Where the Bees Make Honey has a good message. It tells the story of Sunny, a disillusioned young woman who works a dead-end job and desperately needs some sort of escape. She reminisces fondly about her childhood, when she was able to go anywhere within the bounds of her imagination, and in doing so slips into a world within herself. At the end of the game, you’re given the choice between chasing your dreams or continuing to be weighed down by corporate responsibility, which I’m sure will hit close to home for lots of people. The game is actually a student project and consists of walking segments, some light platforming, and a couple of puzzles that use perspective in a neat way, which is nice, but it’s very obvious early on that this is not a polished piece of work.
Where the Bees Make Honey’s presentation is lovely. Vibrantly coloured and cell-shaded, it was a promising first impression–especially in contrast with the muted colour palette of the opening scene. Upon being transported to the world within Sunny’s imagination, your objective becomes moving through a themed area related to a particular area as young Sunny, accompanied by grown up Sunny’s narration. There are also flashes of clips featuring actual people, though these do nothing more than create these bizarre, nonsensical flashes of imagery that hold no bearing on the game’s message. The music is what I’d call indie alternative, which suits the presentation style, but isn’t anything to write home about.
“Adventure game” is a very generous way to classify Where the Bees Make Honey. Sure, there are a few small puzzles sprinkled in between walking segments and sprinkled in between those is a narrative, but ultimately it feels like a walking simulator with some puzzles. This wouldn’t be so bad if the movement controls weren’t awful in some places. Two out of about six different instances where you have control of the character and must navigate from one point to another are painful to play thanks to this issue: the rabbit and the truck. The rabbit is stiff and awkward, making the segment where you must carefully jump across a series of rock outcroppings more frustrating than need be. The truck is–you guessed it!–stiff and awkward, turning like an object with much larger mass and generally refusing to behave like a toy car should. The latter is also prone to tipping over and staying down, like a turtle on its back, though fortunately the developer added a failsafe that returns you to an upright position after some time has passed. This wouldn’t be necessary if the controls weren’t abysmal, but at least there’s that.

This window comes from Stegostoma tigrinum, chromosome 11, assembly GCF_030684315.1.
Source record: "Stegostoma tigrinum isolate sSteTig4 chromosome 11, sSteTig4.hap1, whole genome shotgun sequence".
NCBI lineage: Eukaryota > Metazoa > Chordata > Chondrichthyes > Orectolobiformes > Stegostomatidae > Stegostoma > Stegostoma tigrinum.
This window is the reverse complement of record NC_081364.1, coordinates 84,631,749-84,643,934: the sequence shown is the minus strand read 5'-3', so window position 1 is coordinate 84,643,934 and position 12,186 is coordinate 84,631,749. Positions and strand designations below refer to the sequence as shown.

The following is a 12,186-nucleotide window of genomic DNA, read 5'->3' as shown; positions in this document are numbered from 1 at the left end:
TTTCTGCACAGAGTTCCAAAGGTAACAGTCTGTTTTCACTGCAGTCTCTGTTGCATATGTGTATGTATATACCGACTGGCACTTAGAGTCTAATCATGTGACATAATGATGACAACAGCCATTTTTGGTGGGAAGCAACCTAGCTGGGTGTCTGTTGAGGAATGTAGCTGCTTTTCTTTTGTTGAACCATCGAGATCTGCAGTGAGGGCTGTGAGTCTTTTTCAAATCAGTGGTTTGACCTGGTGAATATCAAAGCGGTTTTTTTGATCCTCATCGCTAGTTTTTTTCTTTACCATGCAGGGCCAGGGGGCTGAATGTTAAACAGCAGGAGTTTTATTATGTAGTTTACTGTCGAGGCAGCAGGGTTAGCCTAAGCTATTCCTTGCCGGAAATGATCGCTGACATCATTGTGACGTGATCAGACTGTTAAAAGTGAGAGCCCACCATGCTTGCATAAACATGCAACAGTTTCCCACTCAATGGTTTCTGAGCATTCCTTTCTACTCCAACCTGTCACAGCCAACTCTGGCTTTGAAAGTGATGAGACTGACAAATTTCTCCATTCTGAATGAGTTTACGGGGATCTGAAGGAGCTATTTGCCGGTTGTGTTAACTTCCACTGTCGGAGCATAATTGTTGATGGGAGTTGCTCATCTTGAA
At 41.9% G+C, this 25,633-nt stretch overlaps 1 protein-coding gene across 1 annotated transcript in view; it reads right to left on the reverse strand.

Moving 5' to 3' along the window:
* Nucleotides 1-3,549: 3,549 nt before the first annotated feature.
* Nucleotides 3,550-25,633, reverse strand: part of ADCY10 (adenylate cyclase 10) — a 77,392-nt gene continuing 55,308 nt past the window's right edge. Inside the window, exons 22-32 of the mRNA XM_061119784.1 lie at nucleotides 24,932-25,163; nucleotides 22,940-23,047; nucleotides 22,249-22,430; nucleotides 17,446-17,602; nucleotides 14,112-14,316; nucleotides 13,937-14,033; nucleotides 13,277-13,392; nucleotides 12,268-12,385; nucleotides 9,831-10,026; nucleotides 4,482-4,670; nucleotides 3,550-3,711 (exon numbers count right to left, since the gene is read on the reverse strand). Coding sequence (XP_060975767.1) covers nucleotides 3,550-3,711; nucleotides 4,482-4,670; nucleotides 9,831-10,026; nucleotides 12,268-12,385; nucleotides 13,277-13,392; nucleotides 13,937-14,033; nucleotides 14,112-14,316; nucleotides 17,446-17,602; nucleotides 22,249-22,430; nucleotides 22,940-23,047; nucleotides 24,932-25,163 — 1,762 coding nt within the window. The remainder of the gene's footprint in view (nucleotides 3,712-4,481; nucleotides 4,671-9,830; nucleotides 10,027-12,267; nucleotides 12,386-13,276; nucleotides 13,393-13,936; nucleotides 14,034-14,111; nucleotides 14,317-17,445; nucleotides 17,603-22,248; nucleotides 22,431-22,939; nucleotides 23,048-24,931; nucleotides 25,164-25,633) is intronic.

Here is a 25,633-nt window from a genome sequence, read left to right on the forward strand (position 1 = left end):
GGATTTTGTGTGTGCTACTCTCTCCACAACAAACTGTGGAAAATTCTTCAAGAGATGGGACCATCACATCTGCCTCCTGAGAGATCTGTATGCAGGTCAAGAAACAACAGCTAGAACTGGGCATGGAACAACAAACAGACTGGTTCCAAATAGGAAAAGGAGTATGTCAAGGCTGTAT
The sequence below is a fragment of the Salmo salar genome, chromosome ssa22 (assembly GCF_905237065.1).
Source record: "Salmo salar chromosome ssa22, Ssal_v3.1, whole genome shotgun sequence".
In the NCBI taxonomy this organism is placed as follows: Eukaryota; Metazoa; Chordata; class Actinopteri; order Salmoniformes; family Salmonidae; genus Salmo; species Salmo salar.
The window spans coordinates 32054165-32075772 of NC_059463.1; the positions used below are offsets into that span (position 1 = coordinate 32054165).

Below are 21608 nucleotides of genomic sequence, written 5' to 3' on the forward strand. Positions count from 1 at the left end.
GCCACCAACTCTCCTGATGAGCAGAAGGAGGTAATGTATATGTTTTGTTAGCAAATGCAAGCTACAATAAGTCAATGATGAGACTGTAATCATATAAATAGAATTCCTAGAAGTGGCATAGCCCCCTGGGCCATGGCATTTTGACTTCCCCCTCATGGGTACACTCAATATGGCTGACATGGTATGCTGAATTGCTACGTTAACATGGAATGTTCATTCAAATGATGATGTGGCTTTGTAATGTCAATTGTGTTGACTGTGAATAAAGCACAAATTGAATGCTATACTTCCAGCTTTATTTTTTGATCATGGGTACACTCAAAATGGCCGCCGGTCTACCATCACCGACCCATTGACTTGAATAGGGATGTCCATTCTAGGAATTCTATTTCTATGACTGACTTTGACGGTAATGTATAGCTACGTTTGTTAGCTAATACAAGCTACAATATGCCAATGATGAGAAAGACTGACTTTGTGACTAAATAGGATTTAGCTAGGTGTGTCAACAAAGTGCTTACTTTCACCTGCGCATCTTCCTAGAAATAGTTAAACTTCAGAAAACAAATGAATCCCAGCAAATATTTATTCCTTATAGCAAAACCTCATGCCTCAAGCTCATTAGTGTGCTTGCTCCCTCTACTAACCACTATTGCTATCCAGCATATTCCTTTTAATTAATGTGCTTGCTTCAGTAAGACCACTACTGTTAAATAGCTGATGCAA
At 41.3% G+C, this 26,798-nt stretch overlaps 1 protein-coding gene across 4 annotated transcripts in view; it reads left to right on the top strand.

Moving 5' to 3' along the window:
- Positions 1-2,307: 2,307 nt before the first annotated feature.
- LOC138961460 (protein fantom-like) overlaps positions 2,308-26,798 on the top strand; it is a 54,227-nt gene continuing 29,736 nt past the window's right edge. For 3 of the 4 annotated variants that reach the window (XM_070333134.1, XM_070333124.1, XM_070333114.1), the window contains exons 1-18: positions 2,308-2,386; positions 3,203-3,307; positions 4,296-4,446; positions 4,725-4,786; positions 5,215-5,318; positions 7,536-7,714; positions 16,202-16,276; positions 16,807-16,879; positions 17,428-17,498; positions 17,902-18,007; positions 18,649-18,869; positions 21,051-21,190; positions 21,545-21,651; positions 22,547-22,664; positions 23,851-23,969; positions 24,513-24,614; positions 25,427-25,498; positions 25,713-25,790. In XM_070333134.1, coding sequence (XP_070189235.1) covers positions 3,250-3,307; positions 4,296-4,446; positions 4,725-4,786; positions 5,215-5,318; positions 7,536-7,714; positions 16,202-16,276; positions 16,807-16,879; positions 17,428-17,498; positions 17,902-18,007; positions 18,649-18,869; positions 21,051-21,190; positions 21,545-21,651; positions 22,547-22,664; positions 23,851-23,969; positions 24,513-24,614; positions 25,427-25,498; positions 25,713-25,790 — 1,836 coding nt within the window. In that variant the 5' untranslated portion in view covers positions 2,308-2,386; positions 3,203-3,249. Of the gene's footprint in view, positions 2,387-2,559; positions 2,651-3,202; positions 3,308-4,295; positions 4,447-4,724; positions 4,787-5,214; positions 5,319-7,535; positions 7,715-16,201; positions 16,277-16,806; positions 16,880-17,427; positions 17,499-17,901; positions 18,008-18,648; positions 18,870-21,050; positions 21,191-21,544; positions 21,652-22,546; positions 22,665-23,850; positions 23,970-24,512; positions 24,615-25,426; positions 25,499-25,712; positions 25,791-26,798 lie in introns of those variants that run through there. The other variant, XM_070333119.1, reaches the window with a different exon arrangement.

The puzzles themselves consist of rotating a scene in order to collect three honeycombs. This, as well as the bee costume Sunny inexplicably wears throughout her childhood, is where the game gets its title from, I suppose. None of said puzzles take more than around 60 seconds to complete, so aside from a moment where you appreciate how perspective is utilized, there’s not a lot there.
On that note: Where the Bees Make Honey can be completed in about two hours if you don’t run into any technical issues. For 9.99, you could go see a matinee and remain engaged for about the same amount of time, sans the frustration of dealing with unresponsive controls.
I’m not a game developer, nor do I have any experience in the field, so I can’t comment on how good of a first attempt Where the Bees Make Honey is. What I do know is that this ambitious project is just that–a project. It works as a video game should, where you can move a character around and interact with objects, but fails to create an engaging experience that is worth the hard-earned dollars of a consumer.
REVIEW CODE: A complimentary Sony Playstation 4 code was provided to Bonus Stage for this review. Please send all review code enquiries to email@example.com.
Where the Bees Make Honey Review
User Review( votes)
A student project with an experimental presentation style that leaves something to be desired from a gameplay perspective.
- Perspective puzzles are fun.
- Has a good message.
- Quick and easy platinum.
- Horrible controls, particularly during the rabbit and truck segments.
- Technical errors like lagging and crashing.
- Very short runtime for the price.
- Very few puzzles. Most of the game is a walking simulator.